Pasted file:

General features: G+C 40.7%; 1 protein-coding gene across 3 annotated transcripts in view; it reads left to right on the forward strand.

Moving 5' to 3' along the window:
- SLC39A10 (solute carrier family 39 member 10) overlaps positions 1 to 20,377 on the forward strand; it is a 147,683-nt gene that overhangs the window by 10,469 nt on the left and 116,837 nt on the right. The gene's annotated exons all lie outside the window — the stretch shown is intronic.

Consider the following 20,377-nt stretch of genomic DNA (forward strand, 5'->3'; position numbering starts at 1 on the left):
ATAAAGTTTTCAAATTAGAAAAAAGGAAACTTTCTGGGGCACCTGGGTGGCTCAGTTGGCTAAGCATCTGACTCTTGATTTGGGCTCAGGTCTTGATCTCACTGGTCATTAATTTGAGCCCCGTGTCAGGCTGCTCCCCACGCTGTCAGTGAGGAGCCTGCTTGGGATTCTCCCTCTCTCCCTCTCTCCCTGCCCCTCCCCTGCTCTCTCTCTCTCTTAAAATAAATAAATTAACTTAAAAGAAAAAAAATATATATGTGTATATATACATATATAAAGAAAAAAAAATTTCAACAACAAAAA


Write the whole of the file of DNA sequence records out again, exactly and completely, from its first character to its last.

General features: G+C 40.7%; 1 protein-coding gene across 3 annotated transcripts in view; it reads left to right on the forward strand.

Moving 5' to 3' along the window:
- SLC39A10 (solute carrier family 39 member 10) overlaps positions 1 to 20,377 on the forward strand; it is a 147,683-nt gene that overhangs the window by 10,469 nt on the left and 116,837 nt on the right. The gene's annotated exons all lie outside the window — the stretch shown is intronic.

Consider the following 20,377-nt stretch of genomic DNA (forward strand, 5'->3'; position numbering starts at 1 on the left):
ATAAAGTTTTCAAATTAGAAAAAAGGAAACTTTCTGGGGCACCTGGGTGGCTCAGTTGGCTAAGCATCTGACTCTTGATTTGGGCTCAGGTCTTGATCTCACTGGTCATTAATTTGAGCCCCGTGTCAGGCTGCTCCCCACGCTGTCAGTGAGGAGCCTGCTTGGGATTCTCCCTCTCTCCCTCTCTCCCTGCCCCTCCCCTGCTCTCTCTCTCTCTTAAAATAAATAAATTAACTTAAAAGAAAAAAAATATATATGTGTATATATACATATATAAAGAAAAAAAAATTTCAACAACAAAAA